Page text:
Wheelchair on plane explodes on landing

Having the battery of an electronic item you take on board a flight, short-circuit and then burst into flames, doesn’t even come to your mind when you think about plane accidents.

Earlier this month, a wheelchair stored in the hold of a Boeing 727-200 First Choice flight carrying 229 passengers, let out blue sparks while being offloaded from the plane. The minute it was placed on a vehicle to be transported at Manchester Airport, it caught fire and exploded. Luckily, no one was injured. Thank goodness it didn’t happen on the plane. A similar incident happened in February last year, where a fire started aboard a plane because a camera battery short-circuited while in the overhead compartment.

The articles about this incident talk about passengers needing to be more vigilant when taking items on board. True, but I also think it’s the ground staff’s responsibility to fiercely spread awareness of things like this, and make their check-in and boarding procedures more stringent. Although the exact cause of the accident has not yet been found, assuming it was a short-circuit, it could have been avoided by making sure the battery was fixed properly and that there was no way for it to switch on automatically while in storage.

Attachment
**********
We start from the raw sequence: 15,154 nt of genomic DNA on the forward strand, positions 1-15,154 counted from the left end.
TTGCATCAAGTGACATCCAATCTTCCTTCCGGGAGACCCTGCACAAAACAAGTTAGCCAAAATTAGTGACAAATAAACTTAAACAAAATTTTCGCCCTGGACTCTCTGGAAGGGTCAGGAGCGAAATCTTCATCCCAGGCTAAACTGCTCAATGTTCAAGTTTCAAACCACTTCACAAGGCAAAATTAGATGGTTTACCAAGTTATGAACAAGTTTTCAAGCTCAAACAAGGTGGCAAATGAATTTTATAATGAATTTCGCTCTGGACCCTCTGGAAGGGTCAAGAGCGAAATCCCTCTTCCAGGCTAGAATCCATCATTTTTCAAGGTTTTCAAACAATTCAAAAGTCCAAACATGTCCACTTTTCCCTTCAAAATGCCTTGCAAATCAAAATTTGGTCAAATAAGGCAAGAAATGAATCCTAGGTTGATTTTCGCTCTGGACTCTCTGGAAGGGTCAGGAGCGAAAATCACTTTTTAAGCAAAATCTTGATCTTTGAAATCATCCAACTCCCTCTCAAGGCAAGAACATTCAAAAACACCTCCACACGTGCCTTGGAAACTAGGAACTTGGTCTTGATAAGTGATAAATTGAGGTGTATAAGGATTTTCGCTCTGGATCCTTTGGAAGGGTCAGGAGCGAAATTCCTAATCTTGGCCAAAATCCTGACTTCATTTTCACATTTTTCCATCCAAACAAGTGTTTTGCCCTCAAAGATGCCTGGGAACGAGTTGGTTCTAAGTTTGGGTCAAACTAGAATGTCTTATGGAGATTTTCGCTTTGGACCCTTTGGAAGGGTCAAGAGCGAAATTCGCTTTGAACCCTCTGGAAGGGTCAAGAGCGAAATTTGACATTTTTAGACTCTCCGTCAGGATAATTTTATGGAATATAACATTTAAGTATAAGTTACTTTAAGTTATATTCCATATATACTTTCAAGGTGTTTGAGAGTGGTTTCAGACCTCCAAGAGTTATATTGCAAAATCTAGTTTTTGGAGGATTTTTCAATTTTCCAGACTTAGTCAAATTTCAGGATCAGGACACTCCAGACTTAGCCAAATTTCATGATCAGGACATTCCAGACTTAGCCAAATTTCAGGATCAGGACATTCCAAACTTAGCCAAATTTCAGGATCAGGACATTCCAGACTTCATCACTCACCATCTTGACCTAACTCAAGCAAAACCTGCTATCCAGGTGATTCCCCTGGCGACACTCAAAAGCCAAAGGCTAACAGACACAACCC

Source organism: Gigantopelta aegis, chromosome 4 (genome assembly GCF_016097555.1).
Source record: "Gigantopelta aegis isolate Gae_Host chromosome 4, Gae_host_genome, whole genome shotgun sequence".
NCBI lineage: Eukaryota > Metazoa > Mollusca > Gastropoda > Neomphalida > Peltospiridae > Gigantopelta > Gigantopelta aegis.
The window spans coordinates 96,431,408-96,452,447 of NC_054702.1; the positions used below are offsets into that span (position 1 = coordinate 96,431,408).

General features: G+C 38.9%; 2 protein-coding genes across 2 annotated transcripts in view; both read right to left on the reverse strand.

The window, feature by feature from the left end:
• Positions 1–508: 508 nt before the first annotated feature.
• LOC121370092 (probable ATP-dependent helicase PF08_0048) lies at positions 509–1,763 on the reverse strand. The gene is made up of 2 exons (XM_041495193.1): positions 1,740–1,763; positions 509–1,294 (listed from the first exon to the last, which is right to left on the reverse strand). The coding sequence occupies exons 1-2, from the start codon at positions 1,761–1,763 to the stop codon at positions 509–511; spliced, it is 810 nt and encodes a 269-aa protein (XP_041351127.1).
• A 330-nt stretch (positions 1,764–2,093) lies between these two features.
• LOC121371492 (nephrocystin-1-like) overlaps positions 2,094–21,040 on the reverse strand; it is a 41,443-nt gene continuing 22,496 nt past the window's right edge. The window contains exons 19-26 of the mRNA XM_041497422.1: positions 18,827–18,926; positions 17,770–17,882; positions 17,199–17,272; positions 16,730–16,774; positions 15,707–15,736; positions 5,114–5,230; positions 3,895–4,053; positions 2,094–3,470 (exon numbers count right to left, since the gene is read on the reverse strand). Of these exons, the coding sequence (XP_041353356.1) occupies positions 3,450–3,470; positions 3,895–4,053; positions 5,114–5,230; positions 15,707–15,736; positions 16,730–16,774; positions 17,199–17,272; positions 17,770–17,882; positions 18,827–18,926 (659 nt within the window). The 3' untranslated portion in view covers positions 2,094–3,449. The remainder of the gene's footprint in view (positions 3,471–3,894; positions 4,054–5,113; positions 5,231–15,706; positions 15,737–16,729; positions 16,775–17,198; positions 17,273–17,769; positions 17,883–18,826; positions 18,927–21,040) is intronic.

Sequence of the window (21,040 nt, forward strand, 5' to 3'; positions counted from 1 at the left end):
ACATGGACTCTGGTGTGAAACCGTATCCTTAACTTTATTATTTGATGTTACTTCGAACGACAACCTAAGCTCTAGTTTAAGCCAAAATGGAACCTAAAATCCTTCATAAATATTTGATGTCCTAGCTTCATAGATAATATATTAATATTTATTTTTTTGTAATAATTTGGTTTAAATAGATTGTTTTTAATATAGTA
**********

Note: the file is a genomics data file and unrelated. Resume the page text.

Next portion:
Talking about seemingly innocuous items causing serious damage on an aircrafts, you can’t help but think of mobile phones. Although told a million times, I still know people who do not switch their phones off on a flight, even if they don’t use them. They forget, or don’t realize the importance of doing so. I haven’t heard of any planes crashing or catching fire due to a mobile phone, but if it can happen with a camera and a wheelchair, I imagine that things can happen with a mobile phone.

How can airlines be stricter? Perhaps when baggage is being screened, they should ask passengers to remove batteries from all electronic devices. But then you can’t be assured that the passenger won’t put the battery right back in. Other than spreading awareness through publicity, what’s the solution? Rely on the passenger’s consciousness?